September 05, 2019WOLFEBORO — At the invitation of the Planning and Development Department, citizens showed up in the Great Hall the evening of Aug. 27 to hear and be heard on the topic of what the community will look like in the coming decade.
Department Director Matt Sullivan led the public hearing on the updated Master Plan in its final draft.
The 220 page document is the product of a process that kicked off in February 2018, with 70 participants, followed by the collection of hundreds of comments, and continued with a midterm forum in August 2018 to the present day's hearing before the Planning Board. Seven subcommittees held 90 meetings in all, racking up 1,000 meeting hours.
Sullivan highlighted each chapter, including: Population/Housing; Natural Resources; Economic Development; Community Facilities; Arts, Culture and Heritage; Transportation/Infrastructure; Energy; and Future Land Use. Planning Board Chairman Kathy Barnard paused between each chapter to provide time for public comments.
The audience was engaged throughout the nearly two hour meeting, and at evening's end, someone suggested that the hearing be continued on another date after people have had a chance to read through the entire document online on the town website. The board agreed to set Sept. 17, 7 p.m., for that purpose in the Great Hall. A video version of the meeting in its entirety is also available on the town website recorded by Wolfeboro Community Television.
The Transportation/Infrastructure and Housing topics drew the most commentary, with a number of residents cautioning against expansion in use of Filter Bed Road through to Pine Hill on Route 109A. There were reminders that a warrant article this past March to allow a zoning amendment that would make expansion possible failed 3-1, and residents on both Friend Street, which connects to Filter Bed Road from Main Street, and down below on the corner of Varney, Friend and Filter Bed expressed concern for the increased traffic sure to follow.
A representative of the Taylor Community commented that increasing commercial uses in the Pine Hill and Bay Street area would need to adequately buffer the neighborhood, and said he was interested in discussing the proposed mixed use further with perhaps "lighter commercial use."
A Taylor Community road exiting to the back of the property is a popular means for residents to walk into town and bypass the less commodious Bay Street.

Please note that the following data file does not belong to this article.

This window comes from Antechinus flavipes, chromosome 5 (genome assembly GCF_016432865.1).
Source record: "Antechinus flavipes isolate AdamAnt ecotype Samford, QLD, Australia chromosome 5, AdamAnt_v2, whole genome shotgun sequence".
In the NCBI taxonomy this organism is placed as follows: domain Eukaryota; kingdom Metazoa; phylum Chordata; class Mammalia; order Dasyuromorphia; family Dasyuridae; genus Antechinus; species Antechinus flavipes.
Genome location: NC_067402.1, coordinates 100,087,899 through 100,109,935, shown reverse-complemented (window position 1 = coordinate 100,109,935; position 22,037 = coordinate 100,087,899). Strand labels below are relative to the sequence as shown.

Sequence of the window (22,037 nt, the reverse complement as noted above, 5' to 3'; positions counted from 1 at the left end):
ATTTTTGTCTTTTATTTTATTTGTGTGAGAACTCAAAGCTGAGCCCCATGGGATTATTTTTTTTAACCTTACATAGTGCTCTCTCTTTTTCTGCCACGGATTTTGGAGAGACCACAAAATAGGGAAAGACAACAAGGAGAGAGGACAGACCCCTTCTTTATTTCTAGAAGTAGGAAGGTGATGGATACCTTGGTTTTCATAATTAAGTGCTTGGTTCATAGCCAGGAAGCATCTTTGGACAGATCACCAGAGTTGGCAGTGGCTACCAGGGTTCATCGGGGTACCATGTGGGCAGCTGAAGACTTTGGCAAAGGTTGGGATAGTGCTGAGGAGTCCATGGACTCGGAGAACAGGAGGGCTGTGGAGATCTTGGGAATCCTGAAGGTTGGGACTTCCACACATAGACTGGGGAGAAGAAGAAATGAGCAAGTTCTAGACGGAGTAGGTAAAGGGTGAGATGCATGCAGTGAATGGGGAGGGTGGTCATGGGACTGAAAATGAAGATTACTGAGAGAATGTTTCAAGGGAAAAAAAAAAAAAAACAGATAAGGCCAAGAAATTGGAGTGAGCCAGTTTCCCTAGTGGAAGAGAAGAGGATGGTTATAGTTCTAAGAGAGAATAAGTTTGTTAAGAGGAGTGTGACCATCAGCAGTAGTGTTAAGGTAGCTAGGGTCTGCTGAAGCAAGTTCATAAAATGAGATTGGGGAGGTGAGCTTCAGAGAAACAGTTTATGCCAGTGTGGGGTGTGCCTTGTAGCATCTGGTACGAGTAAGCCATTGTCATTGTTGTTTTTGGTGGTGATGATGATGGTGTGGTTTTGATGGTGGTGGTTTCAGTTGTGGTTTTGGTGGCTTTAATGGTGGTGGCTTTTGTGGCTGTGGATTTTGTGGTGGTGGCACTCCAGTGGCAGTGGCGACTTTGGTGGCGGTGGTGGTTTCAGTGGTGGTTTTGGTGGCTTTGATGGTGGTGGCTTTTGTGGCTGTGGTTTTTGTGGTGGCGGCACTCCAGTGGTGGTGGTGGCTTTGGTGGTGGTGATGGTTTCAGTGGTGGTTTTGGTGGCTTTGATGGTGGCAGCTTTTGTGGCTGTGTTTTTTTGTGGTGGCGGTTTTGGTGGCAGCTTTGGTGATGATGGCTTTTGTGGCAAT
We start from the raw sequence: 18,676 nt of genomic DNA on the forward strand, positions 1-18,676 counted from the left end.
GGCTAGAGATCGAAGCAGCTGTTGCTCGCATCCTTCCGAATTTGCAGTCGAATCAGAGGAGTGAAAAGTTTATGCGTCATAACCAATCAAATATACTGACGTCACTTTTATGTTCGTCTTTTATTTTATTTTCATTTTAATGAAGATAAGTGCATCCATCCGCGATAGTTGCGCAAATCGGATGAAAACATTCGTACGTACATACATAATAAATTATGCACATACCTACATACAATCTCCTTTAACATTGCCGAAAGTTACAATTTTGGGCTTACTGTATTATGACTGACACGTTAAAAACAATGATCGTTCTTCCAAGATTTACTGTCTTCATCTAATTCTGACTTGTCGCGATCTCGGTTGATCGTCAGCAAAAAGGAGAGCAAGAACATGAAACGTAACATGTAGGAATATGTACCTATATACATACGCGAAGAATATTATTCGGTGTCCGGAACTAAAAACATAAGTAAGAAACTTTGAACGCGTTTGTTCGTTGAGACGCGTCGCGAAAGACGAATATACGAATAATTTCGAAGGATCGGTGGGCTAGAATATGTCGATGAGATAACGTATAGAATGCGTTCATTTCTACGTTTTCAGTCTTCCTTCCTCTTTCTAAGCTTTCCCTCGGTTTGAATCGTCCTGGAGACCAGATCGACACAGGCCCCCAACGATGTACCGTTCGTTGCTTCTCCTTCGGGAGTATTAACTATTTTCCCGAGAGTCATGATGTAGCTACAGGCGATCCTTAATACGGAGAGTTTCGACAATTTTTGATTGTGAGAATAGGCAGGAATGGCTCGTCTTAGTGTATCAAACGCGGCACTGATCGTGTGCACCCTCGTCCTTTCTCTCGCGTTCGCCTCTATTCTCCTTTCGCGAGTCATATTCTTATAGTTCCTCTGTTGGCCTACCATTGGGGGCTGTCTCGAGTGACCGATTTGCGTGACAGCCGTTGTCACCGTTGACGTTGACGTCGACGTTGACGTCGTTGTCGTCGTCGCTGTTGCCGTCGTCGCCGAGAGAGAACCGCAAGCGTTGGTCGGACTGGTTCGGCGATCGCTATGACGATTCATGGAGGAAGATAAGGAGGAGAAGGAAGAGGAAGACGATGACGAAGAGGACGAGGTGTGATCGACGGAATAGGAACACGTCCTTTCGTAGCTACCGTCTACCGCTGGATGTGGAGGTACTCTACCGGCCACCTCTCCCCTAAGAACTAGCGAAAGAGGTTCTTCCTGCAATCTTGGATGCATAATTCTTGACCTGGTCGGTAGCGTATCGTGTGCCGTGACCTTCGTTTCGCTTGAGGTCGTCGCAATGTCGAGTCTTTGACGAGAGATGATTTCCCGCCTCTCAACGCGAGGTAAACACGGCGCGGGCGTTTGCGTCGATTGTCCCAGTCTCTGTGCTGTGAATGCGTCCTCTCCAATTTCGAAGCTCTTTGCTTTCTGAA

Sullivan stated that Wolfeboro recognizes the need for more diverse housing and greater availability for housing that aligns with policy goals. Asked if the town has a policy on short term rentals, Sullivan said it does not, adding that at this point, there is not enough data for what is a statewide issue.
A woman from the Port Wedlen neighborhood stated that there are at least seven short term rentals there apparently operating without any licenses from the state. Furthermore, she said, more than 32 people were staying in one home, resulting in calls to the police.
"It goes against our covenant, and it is not being obeyed," she said.
The Association is stewards of a small beach area that has also been used by the short term renters and neighbors have been exposed to loud music and profanity until late in the evening, she added.
Another resident said that she was asked to vacate her long term rental in a three unit building switching over to short term use. In ten weeks, she was only able to find two apartments in her price range.
"I became insignificant," she said.
Housing concerns are tied to work force needs and are shared by the Economic Development Committee.
The Energy Chapter, a new addition to the Master Plan, has "set lofty goals for the future," reported Sullivan. That includes a 40 percent reduction in overall town government energy use, 50 percent use of renewable sources of electricity, and a 10 year plan for the Municipal Energy Department to keep it operating sustainably, with current technology that takes into account changes in energy supply and demand. The committee also recommends reporting on annual tracking of municipal energy use.
A resident said he heard that solar was not going to be encouraged, but Susan Fuller, Chairman of the Town's Energy Committee, said "renewable energy is very much part of the plan."
Throughout the Master Plan, goals intertwine in consideration of a pedestrian and bicycle friendly safe community with attention to the impacts of any one goal on the greater community.
The Planning Board will discuss the comments and questions gathered from residents during the hearing and return for further public comment on Tuesday, Sept. 17, at 7 p.m. in the Great Hall.